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Publication numberUS5580700 A
Publication typeGrant
Application numberUS 08/460,611
Publication dateDec 3, 1996
Filing dateJun 2, 1995
Priority dateNov 25, 1992
Fee statusPaid
Also published asDE69313132D1, DE69313132T2, EP0671025A1, EP0671025B1, WO1994012912A1
Publication number08460611, 460611, US 5580700 A, US 5580700A, US-A-5580700, US5580700 A, US5580700A
InventorsM. Dalil Rahman
Original AssigneeHoechst Celanese Corporation
Export CitationBiBTeX, EndNote, RefMan
External Links: USPTO, USPTO Assignment, Espacenet
Pre-purifying, demetallizing the ion exchange resin by washing with water, mineral acid second
US 5580700 A
Abstract
The present invention provides a bottom anti-reflective coating compositions having a very low level of metal ions and a process for producing such compositions utilizing specially treated ion exchange resins. The present invention also provides photoresists produced using such bottom anti-reflective coating compositions and a method for producing semiconductor devices using such photoresists.
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Claims(10)
I claim:
1. A method for producing a semiconductor device by producing a photoimage on a substrate comprising:
a) treating an acidic ion exchange resin with water, washing said ion exchange resin with a mineral acid solution and thereby reducing the level of sodium and iron ions in the ion exchange resin to less than 500 ppb each;
b) providing a solution of 2 to 50 weight percent of a reacted product of a copolymer of a methyl vinyl ether and a maleic anhydride and a suitable disperse yellow 9 dye, in a suitable solvent;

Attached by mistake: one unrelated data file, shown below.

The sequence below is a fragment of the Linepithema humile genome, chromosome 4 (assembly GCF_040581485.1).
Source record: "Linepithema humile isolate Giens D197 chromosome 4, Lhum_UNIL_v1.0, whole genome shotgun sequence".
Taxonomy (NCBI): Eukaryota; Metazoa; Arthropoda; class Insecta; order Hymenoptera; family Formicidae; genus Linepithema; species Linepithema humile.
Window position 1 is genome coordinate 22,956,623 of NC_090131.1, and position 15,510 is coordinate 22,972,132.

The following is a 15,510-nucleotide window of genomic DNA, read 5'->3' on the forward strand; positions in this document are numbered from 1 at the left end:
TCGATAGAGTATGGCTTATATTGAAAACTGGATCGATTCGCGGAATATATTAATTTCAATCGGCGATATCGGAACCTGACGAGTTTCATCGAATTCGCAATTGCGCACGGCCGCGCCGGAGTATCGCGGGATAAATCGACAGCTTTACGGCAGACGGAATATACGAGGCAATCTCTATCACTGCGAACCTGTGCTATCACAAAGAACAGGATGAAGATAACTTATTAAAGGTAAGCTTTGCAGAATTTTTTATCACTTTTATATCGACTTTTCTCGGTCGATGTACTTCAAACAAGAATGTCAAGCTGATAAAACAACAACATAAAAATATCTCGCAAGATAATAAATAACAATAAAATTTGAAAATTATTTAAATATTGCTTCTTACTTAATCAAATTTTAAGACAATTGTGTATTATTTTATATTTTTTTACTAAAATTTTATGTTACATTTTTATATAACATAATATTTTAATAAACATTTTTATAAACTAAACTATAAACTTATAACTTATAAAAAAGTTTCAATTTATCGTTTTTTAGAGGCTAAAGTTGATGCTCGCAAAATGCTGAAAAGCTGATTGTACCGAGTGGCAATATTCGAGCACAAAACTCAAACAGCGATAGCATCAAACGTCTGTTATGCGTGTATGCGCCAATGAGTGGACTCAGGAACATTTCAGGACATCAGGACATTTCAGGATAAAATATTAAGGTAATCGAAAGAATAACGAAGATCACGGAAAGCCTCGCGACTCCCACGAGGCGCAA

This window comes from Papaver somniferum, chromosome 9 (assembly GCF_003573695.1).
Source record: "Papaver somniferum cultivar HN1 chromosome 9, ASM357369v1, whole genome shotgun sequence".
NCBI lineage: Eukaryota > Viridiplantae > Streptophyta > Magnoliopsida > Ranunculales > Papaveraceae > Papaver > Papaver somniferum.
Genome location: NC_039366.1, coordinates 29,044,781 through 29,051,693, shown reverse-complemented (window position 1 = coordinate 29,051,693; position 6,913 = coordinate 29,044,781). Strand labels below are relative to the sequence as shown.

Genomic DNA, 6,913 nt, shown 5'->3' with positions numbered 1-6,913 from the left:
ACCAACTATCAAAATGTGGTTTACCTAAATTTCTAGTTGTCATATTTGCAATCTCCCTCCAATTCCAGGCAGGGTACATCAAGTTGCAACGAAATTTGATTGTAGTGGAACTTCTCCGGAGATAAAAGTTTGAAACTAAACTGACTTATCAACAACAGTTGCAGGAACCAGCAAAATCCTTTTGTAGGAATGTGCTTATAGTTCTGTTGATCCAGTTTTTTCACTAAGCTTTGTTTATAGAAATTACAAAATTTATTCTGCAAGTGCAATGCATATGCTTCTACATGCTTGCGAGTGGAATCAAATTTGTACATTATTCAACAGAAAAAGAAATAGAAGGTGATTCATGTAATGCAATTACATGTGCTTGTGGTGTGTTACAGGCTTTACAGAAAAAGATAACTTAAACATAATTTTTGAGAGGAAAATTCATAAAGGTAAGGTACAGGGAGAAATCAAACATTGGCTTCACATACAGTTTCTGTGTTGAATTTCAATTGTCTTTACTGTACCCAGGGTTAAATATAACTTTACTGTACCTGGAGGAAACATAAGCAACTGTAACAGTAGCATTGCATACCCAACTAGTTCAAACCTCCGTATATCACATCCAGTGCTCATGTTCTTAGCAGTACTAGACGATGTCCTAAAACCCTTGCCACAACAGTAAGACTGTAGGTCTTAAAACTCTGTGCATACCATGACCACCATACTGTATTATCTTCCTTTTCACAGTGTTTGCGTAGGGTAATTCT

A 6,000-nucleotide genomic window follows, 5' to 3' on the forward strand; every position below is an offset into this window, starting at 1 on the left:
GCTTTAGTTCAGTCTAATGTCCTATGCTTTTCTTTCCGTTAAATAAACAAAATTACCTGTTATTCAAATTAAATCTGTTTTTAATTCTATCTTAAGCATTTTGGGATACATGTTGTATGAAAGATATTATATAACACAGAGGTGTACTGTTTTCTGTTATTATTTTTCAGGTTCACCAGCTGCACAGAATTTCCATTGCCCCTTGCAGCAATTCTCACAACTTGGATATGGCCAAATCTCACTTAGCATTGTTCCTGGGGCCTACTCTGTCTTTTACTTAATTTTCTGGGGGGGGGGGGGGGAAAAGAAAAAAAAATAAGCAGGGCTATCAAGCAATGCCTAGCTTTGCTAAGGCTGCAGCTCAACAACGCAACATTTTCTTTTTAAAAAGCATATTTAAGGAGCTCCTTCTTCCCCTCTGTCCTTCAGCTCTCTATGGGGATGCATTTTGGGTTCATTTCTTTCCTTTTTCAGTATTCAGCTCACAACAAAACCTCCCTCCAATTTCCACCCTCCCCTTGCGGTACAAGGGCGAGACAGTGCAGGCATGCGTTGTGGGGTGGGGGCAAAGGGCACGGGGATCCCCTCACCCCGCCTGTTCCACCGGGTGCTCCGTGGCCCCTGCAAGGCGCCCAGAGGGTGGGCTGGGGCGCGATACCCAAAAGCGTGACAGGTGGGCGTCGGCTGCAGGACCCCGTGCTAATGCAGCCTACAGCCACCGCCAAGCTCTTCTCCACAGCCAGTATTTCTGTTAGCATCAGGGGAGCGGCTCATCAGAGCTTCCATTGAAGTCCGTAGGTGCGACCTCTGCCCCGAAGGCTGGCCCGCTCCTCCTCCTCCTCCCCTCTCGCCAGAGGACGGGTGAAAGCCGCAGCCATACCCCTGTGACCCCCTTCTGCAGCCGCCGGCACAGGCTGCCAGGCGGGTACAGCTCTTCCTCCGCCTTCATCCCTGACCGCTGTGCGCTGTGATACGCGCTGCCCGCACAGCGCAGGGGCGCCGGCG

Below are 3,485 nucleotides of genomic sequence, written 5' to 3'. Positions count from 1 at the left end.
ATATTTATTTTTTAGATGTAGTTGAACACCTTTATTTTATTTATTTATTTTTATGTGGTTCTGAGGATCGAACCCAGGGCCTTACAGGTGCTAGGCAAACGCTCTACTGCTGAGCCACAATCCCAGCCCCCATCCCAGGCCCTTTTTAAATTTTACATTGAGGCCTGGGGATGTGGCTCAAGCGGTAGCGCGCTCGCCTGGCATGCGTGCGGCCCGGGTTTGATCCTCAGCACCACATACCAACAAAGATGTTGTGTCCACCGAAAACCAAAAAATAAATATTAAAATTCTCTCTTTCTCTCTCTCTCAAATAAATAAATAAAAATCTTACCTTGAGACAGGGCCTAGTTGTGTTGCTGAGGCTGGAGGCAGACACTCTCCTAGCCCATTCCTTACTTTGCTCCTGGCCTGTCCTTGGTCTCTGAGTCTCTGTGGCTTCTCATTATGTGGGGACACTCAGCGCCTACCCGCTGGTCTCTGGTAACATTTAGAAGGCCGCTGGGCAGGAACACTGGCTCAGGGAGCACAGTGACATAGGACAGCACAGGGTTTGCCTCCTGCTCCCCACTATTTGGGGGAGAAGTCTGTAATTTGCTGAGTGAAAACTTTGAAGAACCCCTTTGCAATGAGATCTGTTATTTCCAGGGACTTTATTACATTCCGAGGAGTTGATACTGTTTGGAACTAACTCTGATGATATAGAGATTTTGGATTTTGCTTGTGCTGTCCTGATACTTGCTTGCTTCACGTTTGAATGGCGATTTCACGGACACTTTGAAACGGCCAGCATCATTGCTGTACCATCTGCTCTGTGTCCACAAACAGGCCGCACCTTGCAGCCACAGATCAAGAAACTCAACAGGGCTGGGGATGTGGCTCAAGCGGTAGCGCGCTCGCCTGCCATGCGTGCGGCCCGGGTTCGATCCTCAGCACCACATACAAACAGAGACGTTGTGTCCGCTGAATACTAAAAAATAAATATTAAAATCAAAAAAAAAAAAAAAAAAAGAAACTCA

c) passing said solution through the ion exchange resin and thereby reducing the level of sodium and iron ions in the solution to less than 200 ppb each; and
d) formulating a bottom anti-reflecting coating composition by providing an admixture of:
(1) said solution and
(2) a suitable anti-reflective coating composition solvent;
e) formulating a photoresist composition solution by providing an admixture of:
(1) a photosensitive component in an mount sufficient to photosensitize the photoresist composition,
(2) a water insoluble, aqueous alkali soluble film forming novolak resin in an amount sufficient to form a substantially uniform photoresist composition, and
(3) a suitable photoresist solvent;
f) coating a suitable substrate with the bottom anti-reflective composition;
g) subsequently coating said suitable substrate with the photoresist composition;
h) heat treating the coated substrate until substantially all of the solvent is removed; image-wise exposing the photoresist composition and removing the image-wise exposed areas of such composition with a suitable developer.